Dwight Story shares stage with Coble

A 1984 campaign sign links the two men
Nov. 13, 2013 @ 10:25 AM

During Rep. Howard Coble’s press conference last Thursday, when he announced he would not be seeking a 16th term next year, only one person shared the stage with him.

As Coble, speaking at the Guilford County Republican headquarters, was finishing his prepared text, he asked, “Where is Dwight Story?”

The Thomasville resident, who lives at Piedmont Crossing, quickly made his presence known, and Coble called him up to the stage. As Story stepped up, carrying a sign with Coble’s name on it, the congressman said, “Dwight, explain to these good people what you have.”

The Coble sign that Story carried was from the congressman’s initial campaign for the Sixth District seat in1984.

“I had Howard sign it in 1984 and he has signed it again each time he won,” Story said, generating applause from the audience. He then said the sign would be part of an exhibit on Coble at the University of North Carolina at Greensboro.

As Story was leaving the stage, Coble told him that he would be seeing him at the High Point Christmas parade.

“Couldn’t have it without you, Dwight,” he said.

Coble, 82, has chosen not to run for re-election because of health problems.

“Mentally and emotionally I am capable and reliable (to continue in Congress), but vulnerable physically because of back problems and skin cancer,” said Coble, who disclosed he was flying to Bethesda, Md., for an evaluation of recent skin-cancer surgery.

When asked if he was endorsing anyone to succeed him, Coble answered, “For the time being I’m going to hold off on that and see who all surfaces.”

To an inquiry of what he is proudest of in his congressional career, Coble gave two answers.

“When you read about patents, trademarks and copyrights, you fall asleep, but it’s vitally important,” Coble said. “We’ve done some important reform efforts in those classifications of intellectual property.”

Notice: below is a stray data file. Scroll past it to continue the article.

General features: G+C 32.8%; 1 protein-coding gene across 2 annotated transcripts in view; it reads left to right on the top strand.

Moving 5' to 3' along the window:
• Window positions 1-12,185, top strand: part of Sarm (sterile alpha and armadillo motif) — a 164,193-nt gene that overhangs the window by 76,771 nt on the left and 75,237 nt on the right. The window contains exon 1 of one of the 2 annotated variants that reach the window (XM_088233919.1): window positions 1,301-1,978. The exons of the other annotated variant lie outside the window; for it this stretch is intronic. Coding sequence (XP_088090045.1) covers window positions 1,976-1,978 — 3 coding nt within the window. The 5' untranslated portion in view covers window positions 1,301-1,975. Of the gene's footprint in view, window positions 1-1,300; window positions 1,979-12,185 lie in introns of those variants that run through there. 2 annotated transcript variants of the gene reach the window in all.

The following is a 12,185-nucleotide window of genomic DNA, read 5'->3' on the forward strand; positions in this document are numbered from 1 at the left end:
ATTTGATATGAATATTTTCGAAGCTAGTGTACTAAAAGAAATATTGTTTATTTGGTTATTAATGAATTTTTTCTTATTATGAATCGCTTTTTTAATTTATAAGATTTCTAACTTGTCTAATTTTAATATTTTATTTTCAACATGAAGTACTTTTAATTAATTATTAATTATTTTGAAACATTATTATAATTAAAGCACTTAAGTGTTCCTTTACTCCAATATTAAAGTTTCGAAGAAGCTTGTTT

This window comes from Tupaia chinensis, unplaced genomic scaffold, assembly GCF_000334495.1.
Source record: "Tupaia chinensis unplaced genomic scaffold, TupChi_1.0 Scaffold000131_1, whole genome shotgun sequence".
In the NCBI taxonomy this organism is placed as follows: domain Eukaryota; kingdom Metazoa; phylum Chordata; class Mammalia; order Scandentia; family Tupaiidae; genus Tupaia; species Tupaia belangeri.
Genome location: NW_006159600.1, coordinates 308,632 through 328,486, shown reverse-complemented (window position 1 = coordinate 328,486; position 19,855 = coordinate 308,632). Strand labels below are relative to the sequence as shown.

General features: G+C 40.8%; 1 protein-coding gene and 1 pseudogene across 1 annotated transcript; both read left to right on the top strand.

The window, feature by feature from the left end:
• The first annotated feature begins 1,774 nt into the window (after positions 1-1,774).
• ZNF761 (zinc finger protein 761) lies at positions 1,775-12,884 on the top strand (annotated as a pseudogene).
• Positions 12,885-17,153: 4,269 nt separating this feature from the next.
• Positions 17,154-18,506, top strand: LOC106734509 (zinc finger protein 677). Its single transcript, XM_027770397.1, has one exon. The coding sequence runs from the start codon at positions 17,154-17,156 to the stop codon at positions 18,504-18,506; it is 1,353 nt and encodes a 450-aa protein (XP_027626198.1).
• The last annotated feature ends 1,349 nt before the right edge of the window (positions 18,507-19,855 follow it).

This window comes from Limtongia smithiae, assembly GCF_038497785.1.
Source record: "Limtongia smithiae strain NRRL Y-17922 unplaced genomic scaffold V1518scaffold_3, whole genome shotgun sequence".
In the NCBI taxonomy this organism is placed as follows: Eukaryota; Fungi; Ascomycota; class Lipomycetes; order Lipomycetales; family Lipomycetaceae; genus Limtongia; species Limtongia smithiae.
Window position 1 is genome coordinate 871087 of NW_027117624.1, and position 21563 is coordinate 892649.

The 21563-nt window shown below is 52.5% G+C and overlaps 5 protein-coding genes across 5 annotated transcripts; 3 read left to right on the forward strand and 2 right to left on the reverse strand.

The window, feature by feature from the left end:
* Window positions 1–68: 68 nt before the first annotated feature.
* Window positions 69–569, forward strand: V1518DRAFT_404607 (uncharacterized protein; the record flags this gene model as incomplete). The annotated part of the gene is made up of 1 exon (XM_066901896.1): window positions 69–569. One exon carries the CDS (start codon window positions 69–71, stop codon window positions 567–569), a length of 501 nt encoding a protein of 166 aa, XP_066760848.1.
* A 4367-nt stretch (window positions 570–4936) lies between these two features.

The other major area of pride for Coble is accessibility.

“Constituents demand accessibility,” Coble said. “I’ve ridden in over 200 Christmas parades and been to about as many Eagle Scout Courts of Honor. That doesn’t make me any better than the guy who doesn’t ride the Christmas parades, but it at least presents accessibility.”

When asked if he had any regrets,” Coble immediately replied, “I regret that I didn’t take my congressional pension.” As the explosion of laughter burst throughout the room, he added, “That’s clearly the most stupid financial decision I’ve ever made.”

Once again, Coble’s answer was two-fold.

“I was not pleased with my vote to dispatch troops to Iraq, because we had no post-entrance strategy,” he said. “There are people in Congress today, including some Republicans, who think that George W. Bush should be in jail. I don’t believe that. They insist that he deceived us, and I adamantly defend him to that end. Someone may have lied to him, but I don’t think he lied to us.”

Coble reminded the audience that he still has over a year left in office. As chairman of the Subcommittee on Courts, Intellectual Property and the Internet, he has work planned on copyright reform and more trademark-law activity. As the fourth-ranking member of the Committee on Transportation and Infrastructure, Coble is aware that a $109 billion transportation bill will expire next September and expects to be involved in follow-up legislation on that end.

A Guilford county native, Coble has represented Thomasville longer than any other member of the House. At the completion of his term, he will have served 30 years in Congress, tying him with the two senators with the longest tenures from North Carolina; Furnifold Simmons (1901-31) and Jesse Helms (1973-2003).

As far as retirement plans, Coble said, “I’ll keep an ear to the ground. I have nothing specifically planned.”